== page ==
The Greeks among you will get the title of this post immediately: “Ο κάθε κατεργάρης στον πάγκο του”. It’s a saying we use when the holidays are over, and kids go back to school. As you non-Greeks might guess, it means “each to their work bench”, “no more games”, “no more messing around”.
When I was a kid, that saying used to give me butterflies in my tummy and feelings of apprehension. Well, in the last two weeks, those feelings have been coming back, and they are augmented!
My little girl has started primary school. She seems totally fine and dandy: excited to go to school, delighted to do homework, and full of beans when she gets back.
I, on the other hand, have been stressing about what goes on in the school, who her new friends are, whether her teachers are kind to her or not. Never did I expect to feel so anxious and overwhelmed. But having observed and listened to other first time school parents in my world, it seems I’m not the only one!
The emotionally heightened state brought on by the school start seems to be a general phenomenon.
The days before the school start, there was proper craziness going on at Clark’s, M&S, BHS. Swarms of people were trying to make last-minute purchases of uniforms and shoes. The day of the school start, well-wishing SMS flooded our message inboxes, and photos of mamas and dads accompanied by school – uniform – clad little kiddos flooded our Facebook News Feeds. And since the school start, conversations have been dominated by our vague understanding of phonics, break time etiquette, and the life long debate of packed lunches vs school dinners. (Why is the packed one called a lunch, and the school one called a dinner by the way? Makes no sense to me. Perhaps it’s something to do with Brits determining the name of a meal based on the type of food consumed, rather than the hour at which the food is consumed.)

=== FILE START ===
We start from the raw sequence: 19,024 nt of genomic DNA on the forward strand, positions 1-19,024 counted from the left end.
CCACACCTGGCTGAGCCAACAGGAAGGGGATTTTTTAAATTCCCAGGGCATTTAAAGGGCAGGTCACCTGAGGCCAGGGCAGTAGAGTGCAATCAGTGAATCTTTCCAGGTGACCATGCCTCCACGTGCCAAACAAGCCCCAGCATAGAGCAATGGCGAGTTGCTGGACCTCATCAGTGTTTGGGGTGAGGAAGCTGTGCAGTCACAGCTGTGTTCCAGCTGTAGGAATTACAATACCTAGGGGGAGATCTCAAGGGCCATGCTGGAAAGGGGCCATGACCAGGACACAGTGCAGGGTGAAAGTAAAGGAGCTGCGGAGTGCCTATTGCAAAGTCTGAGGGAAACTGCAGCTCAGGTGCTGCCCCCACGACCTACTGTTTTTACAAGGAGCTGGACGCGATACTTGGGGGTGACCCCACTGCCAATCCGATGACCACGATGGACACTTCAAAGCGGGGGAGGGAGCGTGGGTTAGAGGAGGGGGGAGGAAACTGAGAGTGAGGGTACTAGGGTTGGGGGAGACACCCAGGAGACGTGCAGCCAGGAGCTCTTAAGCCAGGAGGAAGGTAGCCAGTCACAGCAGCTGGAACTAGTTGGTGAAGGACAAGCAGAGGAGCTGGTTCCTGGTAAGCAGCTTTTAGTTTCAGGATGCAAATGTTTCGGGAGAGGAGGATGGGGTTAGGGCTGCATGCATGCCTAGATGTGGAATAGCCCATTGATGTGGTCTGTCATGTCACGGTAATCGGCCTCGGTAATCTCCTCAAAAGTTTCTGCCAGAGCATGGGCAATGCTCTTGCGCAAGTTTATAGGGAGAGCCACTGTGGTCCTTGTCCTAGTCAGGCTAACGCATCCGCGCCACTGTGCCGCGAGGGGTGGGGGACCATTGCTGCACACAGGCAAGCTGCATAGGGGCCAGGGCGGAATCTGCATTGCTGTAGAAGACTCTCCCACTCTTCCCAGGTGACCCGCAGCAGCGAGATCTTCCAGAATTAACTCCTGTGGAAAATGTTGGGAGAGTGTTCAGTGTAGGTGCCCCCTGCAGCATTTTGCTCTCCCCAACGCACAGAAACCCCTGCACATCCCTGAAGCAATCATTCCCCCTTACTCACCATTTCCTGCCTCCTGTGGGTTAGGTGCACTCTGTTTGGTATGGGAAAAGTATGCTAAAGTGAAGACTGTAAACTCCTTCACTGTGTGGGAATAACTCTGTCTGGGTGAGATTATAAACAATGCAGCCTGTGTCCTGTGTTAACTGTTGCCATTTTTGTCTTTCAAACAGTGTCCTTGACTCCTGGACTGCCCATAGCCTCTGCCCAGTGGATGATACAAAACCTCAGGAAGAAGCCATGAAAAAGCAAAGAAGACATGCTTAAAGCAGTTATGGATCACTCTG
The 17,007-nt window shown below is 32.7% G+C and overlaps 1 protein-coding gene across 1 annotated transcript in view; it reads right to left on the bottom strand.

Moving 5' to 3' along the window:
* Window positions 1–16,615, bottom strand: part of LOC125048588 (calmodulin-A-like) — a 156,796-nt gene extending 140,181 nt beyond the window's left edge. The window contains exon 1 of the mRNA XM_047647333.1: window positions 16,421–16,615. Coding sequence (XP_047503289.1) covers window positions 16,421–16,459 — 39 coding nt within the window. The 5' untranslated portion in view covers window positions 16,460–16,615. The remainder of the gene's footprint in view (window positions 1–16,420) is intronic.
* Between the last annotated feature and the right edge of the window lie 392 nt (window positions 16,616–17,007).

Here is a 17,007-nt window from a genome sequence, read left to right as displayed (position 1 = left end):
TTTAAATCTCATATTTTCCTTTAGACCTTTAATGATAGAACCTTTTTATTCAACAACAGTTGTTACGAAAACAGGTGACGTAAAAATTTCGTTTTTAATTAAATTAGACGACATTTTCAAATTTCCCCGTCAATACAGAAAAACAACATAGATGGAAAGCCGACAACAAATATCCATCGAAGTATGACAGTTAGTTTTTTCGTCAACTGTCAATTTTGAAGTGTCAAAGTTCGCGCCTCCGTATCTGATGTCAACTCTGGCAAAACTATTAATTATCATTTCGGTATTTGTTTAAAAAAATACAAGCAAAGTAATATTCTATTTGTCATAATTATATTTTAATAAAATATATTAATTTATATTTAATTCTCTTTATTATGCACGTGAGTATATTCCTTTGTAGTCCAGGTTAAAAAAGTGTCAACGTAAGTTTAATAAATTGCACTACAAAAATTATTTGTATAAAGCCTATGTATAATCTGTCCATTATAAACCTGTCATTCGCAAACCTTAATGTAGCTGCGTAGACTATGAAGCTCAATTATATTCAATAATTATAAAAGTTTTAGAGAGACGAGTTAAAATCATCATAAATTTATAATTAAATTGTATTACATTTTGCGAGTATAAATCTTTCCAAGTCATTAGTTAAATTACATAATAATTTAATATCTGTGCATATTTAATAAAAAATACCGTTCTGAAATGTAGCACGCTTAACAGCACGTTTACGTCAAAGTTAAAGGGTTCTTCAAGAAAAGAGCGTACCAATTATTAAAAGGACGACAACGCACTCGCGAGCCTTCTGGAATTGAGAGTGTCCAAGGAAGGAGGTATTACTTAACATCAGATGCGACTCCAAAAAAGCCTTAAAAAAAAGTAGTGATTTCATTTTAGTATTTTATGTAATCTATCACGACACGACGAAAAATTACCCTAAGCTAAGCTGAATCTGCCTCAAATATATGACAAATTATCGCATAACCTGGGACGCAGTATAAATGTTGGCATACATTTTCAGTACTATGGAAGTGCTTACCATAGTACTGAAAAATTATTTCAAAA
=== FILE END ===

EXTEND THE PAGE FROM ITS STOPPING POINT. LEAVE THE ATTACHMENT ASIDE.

I say our understanding is vague, because most little people don’t seem to want to volunteer information about what actually happens at school. They just come out and act like nothing major has been going on, nothing worth mentioning anyway. And we, the parents, are left begging for some small bit of understanding to satisfy our curiosity, and calm our worries.
I guess what calmed my worry a little, was a chat I had with my friend Suzie. Wise, as she is, she talked about the concept of trusting the school to do its assigned task: educate and discipline our kids. So in other words, trusting that our little rascals really are at their work benches. After all, we have, ourselves, chosen that particular work bench (read school). We just have to trust they are indeed working, learning, and growing. Easier said than done, I know. At least for some of us. But then again, constant worry will eventuate in exhaustion! So best not to